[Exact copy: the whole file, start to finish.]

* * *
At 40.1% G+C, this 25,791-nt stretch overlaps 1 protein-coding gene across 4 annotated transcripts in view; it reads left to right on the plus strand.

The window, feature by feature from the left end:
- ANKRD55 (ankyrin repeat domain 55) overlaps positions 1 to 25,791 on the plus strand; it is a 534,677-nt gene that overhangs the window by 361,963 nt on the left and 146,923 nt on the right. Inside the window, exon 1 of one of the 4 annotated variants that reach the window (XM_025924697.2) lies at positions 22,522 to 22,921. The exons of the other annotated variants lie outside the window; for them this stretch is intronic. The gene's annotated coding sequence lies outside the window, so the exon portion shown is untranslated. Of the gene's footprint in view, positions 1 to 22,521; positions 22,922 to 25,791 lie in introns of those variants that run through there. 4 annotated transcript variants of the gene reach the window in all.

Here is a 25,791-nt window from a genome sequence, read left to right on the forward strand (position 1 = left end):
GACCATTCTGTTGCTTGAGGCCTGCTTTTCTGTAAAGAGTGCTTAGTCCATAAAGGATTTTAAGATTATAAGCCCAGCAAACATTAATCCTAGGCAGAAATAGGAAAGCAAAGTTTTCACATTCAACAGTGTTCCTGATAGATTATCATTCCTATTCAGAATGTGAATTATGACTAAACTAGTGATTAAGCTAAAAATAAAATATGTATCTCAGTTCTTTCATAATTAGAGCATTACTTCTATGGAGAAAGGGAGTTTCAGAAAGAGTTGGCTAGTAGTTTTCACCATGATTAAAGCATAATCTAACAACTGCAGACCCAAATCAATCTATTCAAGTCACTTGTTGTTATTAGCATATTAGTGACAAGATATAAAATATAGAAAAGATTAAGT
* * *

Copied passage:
At 40.1% G+C, this 25,791-nt stretch overlaps 1 protein-coding gene across 4 annotated transcripts in view; it reads left to right on the plus strand.

The window, feature by feature from the left end:
- ANKRD55 (ankyrin repeat domain 55) overlaps positions 1 to 25,791 on the plus strand; it is a 534,677-nt gene that overhangs the window by 361,963 nt on the left and 146,923 nt on the right. Inside the window, exon 1 of one of the 4 annotated variants that reach the window (XM_025924697.2) lies at positions 22,522 to 22,921. The exons of the other annotated variants lie outside the window; for them this stretch is intronic. The gene's annotated coding sequence lies outside the window, so the exon portion shown is untranslated. Of the gene's footprint in view, positions 1 to 22,521; positions 22,922 to 25,791 lie in introns of those variants that run through there. 4 annotated transcript variants of the gene reach the window in all.

Here is a 25,791-nt window from a genome sequence, read left to right on the forward strand (position 1 = left end):
GACCATTCTGTTGCTTGAGGCCTGCTTTTCTGTAAAGAGTGCTTAGTCCATAAAGGATTTTAAGATTATAAGCCCAGCAAACATTAATCCTAGGCAGAAATAGGAAAGCAAAGTTTTCACATTCAACAGTGTTCCTGATAGATTATCATTCCTATTCAGAATGTGAATTATGACTAAACTAGTGATTAAGCTAAAAATAAAATATGTATCTCAGTTCTTTCATAATTAGAGCATTACTTCTATGGAGAAAGGGAGTTTCAGAAAGAGTTGGCTAGTAGTTTTCACCATGATTAAAGCATAATCTAACAACTGCAGACCCAAATCAATCTATTCAAGTCACTTGTTGTTATTAGCATATTAGTGACAAGATATAAAATATAGAAAAGATTAAGT